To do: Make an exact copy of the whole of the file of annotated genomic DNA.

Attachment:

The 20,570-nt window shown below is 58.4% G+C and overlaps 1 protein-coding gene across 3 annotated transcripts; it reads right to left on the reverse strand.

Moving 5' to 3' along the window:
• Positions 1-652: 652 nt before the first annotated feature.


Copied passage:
The 20,570-nt window shown below is 58.4% G+C and overlaps 1 protein-coding gene across 3 annotated transcripts; it reads right to left on the reverse strand.

Moving 5' to 3' along the window:
• Positions 1-652: 652 nt before the first annotated feature.